first impressions, or utterly lunatic theories on experts, it all
becomes insanely popular simply because the stories are fun and
interesting and everybody wants to hear a good story. Spare me.

Friedman and Gladwell's outsized, flat-world success has lead to a
huge number of wannabes. I was really looking forward to reading Simplexity,
because it sounded like an interesting topic, until I settled down with
it tonight and discovered that it was chock-full of all those amusing
bedtime stories about the map of the cholera plague in London in 1854,
which I've heard a million times, …

Link: Anecdotes

I haven't read anything by Malcolm Gladwell, but I have read Jeffrey Kluger's Simplexity and I also found it disappointing for similar reasons. I expected Kluger to get around to explaining some actual theory or scientific work going on at Murray Gell-Mann's Santa Fe Institute, but Kluger never got beyond anecdotes and simplistic "storifying," if that's a word.

Update: After more thought, and after reading some comments on Joel's post and a good counterpoint by Dan Saffer, I feel like clarifying my opinion on this…  I think there is great value in pop science books, in articles written by non-experts, and in anecdotes. I read Joel's piece not as a rant against all those things but against those things badly done. Where you draw the line on that is probably a personal thing — it depends on the reader. I was probably not the intended type of reader for Kluger's book (I think this is partially the fault of the publisher for marketing that book in the science category instead of business).

My point in quoting Joel's article here is not to bash non-experts or "soft" science writing. I think he's probably right that there are more and more "big think" books out there that are not very original or substantive.

Synthetic Biology Debate

If you're in the San Francisco area you might want to check out this upcoming Synthetic Biology debate with Drew Endy and Jim Thomas. It takes place Monday November 17th and is sponsored by the Long Now foundation. Here is their description:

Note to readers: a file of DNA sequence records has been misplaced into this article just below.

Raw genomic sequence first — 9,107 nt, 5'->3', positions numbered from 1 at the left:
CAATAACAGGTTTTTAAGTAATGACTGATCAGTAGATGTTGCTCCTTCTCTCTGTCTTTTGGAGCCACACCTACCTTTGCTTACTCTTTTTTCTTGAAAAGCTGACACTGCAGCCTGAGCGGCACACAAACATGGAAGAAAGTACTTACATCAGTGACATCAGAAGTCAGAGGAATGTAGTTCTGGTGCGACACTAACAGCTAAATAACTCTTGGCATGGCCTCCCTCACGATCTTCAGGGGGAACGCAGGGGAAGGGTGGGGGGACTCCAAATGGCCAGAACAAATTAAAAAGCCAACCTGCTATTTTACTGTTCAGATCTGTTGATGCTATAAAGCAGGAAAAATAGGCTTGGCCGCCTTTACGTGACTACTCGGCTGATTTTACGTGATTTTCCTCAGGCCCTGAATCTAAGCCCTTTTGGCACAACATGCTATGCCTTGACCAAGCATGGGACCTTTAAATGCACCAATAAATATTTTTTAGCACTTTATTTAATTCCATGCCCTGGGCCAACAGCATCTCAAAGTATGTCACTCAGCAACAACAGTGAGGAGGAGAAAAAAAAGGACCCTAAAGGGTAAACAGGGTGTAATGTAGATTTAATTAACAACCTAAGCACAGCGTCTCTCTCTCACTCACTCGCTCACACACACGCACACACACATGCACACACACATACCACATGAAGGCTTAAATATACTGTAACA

Bioengineer Drew Endy is the leading enabler of open-source
biotechnology. Technology activist Jim Thomas is the leading critic of
biotech, based with ETC Group in Ottawa.

"Synthetic
Biology includes the broad redefinition and expansion of biotechnology,
with the ultimate goals of being able to design and build engineered
biological systems that process information, manipulate chemicals,
fabricate materials and structures, produce energy, provide food, and
maintain and enhance human health and our environment." — Wikipedia.

Synthetic
biology is swarming ahead all over the world, at a self-accelerating
pace far greater than Moore's Law, with a range of impacts far greater
than genetically engineered food crops. Jim Thomas raises the question:
"Is Synthetic Biology reckless or wise from the perspective of 'the
long now?'. I feel the synthetic biology community is driven by
immensely short term assumptions and motivations, and as a result the
medium term prospect for this platform holds both predictable problems
and nasty surprises."

Drew Endy says: "Jim and I have somehow managed to establish a
productive working relationship, and feel that there is now a
once-in-a-generation opportunity to develop the cultural foundations
needed to support long term and constructive discussions of the issues
existing and emerging with biotechnology—safety, equity, security,
community, and so on."

The point of Long Now debates is not win-lose. The point is public
clarity and deep understanding, leading to action graced with nuance
and built-in adaptivity, with long-term responsibility in mind.

Link: Synthetic Biology Debate (Long Now Seminars About Long-Term Thinking)

Audio and video of the talk will be available at the Long Now site after the event.

The ETC Group has a lot of good material about the issue on their site: ETC Group – Synthetic Biology.